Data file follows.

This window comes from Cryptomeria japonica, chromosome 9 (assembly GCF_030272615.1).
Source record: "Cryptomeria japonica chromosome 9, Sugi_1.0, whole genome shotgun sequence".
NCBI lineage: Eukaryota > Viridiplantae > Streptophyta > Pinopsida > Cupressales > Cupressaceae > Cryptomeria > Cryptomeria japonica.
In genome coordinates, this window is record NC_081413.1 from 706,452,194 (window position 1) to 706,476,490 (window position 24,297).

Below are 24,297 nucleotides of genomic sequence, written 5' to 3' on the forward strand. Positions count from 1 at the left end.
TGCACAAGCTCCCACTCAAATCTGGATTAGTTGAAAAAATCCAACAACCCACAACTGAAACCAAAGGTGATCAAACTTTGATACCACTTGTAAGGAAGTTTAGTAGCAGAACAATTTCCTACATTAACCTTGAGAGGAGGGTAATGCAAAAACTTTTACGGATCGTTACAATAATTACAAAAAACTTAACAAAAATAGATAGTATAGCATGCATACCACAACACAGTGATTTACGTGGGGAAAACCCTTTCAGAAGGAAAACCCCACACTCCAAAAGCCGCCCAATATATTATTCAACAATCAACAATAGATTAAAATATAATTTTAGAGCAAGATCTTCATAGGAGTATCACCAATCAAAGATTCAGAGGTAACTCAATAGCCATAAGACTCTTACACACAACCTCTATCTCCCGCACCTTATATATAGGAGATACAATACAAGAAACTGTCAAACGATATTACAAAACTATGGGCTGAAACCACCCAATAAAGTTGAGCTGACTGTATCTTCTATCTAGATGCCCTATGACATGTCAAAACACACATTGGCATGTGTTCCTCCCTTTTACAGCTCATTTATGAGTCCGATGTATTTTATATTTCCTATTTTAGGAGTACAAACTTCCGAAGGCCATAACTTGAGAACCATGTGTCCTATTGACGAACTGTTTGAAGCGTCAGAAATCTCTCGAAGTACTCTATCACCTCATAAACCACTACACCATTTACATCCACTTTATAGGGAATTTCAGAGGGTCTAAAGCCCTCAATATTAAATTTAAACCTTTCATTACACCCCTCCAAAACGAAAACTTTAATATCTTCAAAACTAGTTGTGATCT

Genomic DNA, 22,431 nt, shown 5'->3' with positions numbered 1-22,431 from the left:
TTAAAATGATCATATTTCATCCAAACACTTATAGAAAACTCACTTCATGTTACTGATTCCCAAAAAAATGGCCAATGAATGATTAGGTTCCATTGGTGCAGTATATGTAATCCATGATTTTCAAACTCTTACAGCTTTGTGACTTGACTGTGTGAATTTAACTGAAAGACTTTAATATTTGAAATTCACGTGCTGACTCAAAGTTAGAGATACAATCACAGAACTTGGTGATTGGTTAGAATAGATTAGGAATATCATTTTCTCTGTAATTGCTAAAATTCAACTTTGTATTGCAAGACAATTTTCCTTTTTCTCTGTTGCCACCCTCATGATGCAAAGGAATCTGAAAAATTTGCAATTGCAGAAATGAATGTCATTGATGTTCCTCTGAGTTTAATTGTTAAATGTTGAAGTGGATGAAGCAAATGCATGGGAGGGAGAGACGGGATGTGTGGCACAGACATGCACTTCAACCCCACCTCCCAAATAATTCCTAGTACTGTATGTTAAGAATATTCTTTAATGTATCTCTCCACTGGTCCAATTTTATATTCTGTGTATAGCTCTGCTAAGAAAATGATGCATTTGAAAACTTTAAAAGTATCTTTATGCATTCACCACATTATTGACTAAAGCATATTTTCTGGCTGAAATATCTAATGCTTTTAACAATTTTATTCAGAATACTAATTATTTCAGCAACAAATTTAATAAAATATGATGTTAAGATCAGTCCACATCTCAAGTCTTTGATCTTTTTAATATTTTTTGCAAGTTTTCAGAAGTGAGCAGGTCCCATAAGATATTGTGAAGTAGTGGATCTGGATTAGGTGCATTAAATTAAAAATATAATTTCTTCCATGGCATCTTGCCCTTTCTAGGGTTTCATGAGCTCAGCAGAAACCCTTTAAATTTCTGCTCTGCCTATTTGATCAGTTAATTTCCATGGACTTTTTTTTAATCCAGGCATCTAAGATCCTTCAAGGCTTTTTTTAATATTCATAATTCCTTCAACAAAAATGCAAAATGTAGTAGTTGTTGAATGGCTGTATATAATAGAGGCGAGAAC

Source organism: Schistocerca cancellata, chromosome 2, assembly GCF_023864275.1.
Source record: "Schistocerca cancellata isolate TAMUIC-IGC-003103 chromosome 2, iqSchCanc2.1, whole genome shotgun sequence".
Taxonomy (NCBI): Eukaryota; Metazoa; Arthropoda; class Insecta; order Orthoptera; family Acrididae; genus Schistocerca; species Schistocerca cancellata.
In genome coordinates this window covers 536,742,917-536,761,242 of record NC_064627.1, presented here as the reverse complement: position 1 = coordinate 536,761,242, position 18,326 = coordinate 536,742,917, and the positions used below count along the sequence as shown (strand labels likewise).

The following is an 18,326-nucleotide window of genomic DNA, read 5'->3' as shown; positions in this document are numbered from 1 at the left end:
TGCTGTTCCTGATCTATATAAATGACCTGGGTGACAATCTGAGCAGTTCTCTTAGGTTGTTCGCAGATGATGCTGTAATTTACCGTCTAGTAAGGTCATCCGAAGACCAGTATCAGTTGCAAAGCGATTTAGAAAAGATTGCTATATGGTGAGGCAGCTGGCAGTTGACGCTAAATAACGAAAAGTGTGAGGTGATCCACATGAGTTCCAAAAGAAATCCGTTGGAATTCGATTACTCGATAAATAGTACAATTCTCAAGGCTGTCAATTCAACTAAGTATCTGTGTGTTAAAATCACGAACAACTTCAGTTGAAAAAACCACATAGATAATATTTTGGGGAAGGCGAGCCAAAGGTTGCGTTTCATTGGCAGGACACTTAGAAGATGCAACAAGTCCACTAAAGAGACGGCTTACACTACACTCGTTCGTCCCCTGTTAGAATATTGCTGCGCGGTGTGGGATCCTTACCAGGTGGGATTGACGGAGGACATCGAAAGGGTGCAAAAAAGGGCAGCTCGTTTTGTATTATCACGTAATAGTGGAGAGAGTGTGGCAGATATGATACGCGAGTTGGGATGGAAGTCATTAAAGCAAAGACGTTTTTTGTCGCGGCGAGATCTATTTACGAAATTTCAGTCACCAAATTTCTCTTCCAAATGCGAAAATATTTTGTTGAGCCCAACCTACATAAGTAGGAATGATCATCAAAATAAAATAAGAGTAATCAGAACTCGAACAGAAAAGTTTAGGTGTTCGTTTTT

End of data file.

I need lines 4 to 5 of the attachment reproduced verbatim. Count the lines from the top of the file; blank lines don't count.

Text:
In genome coordinates, this window is record NC_081413.1 from 706,452,194 (window position 1) to 706,476,490 (window position 24,297).

Below are 24,297 nucleotides of genomic sequence, written 5' to 3' on the forward strand. Positions count from 1 at the left end.